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As reported in the South Korean Forestry Department‘s 2021 wood use survey, 78.5% of wood pellets distributed in South Korea were imported. Of these, 62.6% were from Vietnam. 

Japan’s trade statistics show that around 30% of fuel input for biomass power generation is currently supplied by imported wood pellets and chips. Vietnam is the country’s second-largest supplier of wood pellets, while Japan is the second-largest customer of Vietnamese wood chips after China.

Vietnam even has the potential to surpass the world’s major wood pellets exporter Canada. A study by the Central Electricity Industry Research Institute and Tokyo University of Agriculture and Technology indicated that using pellets produced in Vietnam is more economical than those produced in the Northern American country because of the competitive price. 

Unknown origin

The US-based NGO Forest Trend reported that domestically grown acacia accounted for 70% of the proportion of wood species used as the raw material for pellets 2021.

Acacia also dominates Vietnam’s wood-pelleted production sector. But of the total 2.35 million hectares of acacia Vietnam planted by 2020, only 15% have achieved Forest Stewardship Council (FSC) certification―which signifies that the material has been sourced from responsibly managed forests.

Only a few Japanese importers require pellets from Vietnam to have FSC certificates. Not a single South Korean firm does.

Additionally, only a restricted number of plantation areas are certified by both national and international certifiers. This is the case with the VSFC/PEFC certification scheme, which is a collaboration between the Vietnam Sustainable Forest Certificate (VSFC) and the Programme for the Endorsement of Forest Certification (PEFC).

Based on data from September 2022, the same report points out that there were several pellet factories in Central Vietnam that used materials originating from natural forests. 

In other provinces, most traders, truck drivers, and farmers interviewed said that factories do not question them about the origin of the acacia wood they deliver.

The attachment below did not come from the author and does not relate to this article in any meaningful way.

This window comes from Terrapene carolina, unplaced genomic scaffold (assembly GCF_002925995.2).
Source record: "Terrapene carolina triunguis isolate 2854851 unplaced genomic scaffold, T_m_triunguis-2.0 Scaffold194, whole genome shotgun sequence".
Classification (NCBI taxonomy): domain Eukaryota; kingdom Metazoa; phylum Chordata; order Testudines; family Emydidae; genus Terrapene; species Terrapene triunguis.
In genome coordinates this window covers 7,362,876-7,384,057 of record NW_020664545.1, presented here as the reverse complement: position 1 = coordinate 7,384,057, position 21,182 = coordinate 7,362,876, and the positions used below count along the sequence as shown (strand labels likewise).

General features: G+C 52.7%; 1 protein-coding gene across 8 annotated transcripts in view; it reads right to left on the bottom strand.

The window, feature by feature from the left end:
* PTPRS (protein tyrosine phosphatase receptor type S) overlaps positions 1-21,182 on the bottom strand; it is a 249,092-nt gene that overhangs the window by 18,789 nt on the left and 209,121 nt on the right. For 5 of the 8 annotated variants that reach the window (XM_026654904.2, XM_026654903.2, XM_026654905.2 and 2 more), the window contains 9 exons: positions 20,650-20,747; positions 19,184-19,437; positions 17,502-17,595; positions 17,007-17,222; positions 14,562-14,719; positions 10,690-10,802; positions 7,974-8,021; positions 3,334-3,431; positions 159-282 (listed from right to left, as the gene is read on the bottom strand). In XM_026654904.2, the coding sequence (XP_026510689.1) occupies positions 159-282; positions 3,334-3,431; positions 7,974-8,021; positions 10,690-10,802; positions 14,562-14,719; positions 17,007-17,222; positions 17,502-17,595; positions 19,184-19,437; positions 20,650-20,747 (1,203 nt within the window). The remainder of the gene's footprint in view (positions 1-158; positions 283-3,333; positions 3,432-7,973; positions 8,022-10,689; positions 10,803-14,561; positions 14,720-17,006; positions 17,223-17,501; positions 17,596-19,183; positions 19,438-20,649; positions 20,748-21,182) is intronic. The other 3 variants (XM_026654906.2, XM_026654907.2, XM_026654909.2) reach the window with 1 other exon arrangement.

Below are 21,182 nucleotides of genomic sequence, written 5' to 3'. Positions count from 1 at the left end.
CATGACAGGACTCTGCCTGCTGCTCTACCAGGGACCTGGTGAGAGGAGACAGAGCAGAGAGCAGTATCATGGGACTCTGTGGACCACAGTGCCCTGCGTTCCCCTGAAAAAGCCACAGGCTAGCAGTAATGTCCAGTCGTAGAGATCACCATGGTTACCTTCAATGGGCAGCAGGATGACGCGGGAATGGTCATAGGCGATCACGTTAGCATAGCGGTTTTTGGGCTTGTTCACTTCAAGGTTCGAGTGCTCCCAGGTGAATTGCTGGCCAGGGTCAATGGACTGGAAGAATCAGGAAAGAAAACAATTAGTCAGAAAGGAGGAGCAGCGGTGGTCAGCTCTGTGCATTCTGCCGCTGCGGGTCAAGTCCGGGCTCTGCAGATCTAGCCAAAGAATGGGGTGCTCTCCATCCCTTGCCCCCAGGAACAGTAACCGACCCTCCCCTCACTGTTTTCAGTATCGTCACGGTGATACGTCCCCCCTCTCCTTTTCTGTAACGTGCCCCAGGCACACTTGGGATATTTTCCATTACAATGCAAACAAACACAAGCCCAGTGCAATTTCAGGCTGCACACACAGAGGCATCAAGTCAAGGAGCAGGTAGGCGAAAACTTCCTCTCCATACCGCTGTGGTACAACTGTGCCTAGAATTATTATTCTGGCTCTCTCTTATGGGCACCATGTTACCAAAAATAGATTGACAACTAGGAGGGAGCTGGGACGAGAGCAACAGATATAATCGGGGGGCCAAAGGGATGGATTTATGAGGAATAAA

“What the factory cares about is whether the acacia trees reach five years of maturity, whether the diameter is over six centimeters, and whether the tree trunk is dry. No one asks where they are grown,” said Tu, a farmer and acacia trader in Dak Lak of Vietnam’s Central Highlands. 

Tu often sells acacia wood to a factory named Nam Van Phong in Ninh Thuan province. 

In a phone interview, the Deputy Director of the company, Vu Ngoc Su, stated, “The forests that the company purchases are all FSC certified.”

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Workers use trucks to transport Acacia wood from the field to the wood processing factory in Central Vietnam / Credit: Thanh Nguyen.

According to Vietnam Customs data obtained through a business information service, Nam Van Phong’s customer is ITOCHU, a corporation that supplies wood pellets to many biomass energy plants in Japan, including Hyuga Biomass Power in Osaka and Tahara Green Biomass in Tokyo.

ITOCHU announced in its 2023 annual report that it had completely withdrawn from thermal coal interests during its current mid-term management plan period.

The company imports about 500,000 tons of pellets from Vietnam every year, of which 300,000 tons are from Binh Dinh. It also revealed a plan to plant a timber forest and build a wood pellet production factory in Central Vietnam.

The Vietnamese customs data also reveal that one of ITOCHU’s pellet suppliers in Vietnam is ​​Asia’s biggest wood pellet producer An Viet Phat Energy, which was blocked by FSC last year for deliberately making false claims about a large volume of wood pellets sold in 2020. 

The company created purchase documents with all the materials used in products bearing the FSC label, although it also used wood harvested in non-FSC forests. The Forest Stewardship Council confirmed via email that it has not yet unblocked An Viet Phat.  

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In a Central Vietnamese factory, wood chips are collected in the bed of a three-wheel vehicle used to transport acacia wood to for further processing.

An Viet Phat Energy is also one of the four largest pellet suppliers to South Korea. A 2022 report by Advocates for Public Interest Law says the company’s clients include SGC Energy, Emerging Global, Hyundai Rivat, GS Global, and Samsung C&T―some of which directly operate biomass power plants.

An investigation by the Korean Center for Investigative Journalism Newstapa showed Samsung C&T provided about 95,000 tons of wood pellets produced by An Viet Phat Energy to four public South Korean power generation companies―Nambu, Southeast, Western and Korea Midland Power―from 2019 to 2022.